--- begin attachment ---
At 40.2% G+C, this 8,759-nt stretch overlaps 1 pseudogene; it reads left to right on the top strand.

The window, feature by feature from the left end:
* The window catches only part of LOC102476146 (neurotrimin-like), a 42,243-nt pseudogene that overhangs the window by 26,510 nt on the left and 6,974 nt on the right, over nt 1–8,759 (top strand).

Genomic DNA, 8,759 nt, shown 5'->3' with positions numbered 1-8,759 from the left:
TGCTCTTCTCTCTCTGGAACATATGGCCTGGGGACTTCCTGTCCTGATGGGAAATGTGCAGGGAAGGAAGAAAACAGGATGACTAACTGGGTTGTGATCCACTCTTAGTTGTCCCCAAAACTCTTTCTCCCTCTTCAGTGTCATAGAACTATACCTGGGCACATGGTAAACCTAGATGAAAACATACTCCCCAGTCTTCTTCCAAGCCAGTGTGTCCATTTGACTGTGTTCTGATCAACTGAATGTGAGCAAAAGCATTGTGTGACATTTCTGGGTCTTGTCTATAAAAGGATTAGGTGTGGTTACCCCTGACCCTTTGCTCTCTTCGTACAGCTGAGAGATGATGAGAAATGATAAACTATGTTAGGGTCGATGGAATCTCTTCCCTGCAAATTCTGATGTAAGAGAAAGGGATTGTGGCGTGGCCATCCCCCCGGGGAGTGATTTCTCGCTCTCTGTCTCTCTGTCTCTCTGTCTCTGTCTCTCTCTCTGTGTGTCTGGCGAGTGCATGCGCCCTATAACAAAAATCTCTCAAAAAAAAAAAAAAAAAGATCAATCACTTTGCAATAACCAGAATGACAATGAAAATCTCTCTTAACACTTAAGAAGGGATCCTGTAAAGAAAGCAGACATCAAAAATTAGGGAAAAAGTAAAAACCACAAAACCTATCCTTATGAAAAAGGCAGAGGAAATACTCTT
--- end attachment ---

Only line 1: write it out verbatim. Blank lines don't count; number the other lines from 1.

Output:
At 40.2% G+C, this 8,759-nt stretch overlaps 1 pseudogene; it reads left to right on the top strand.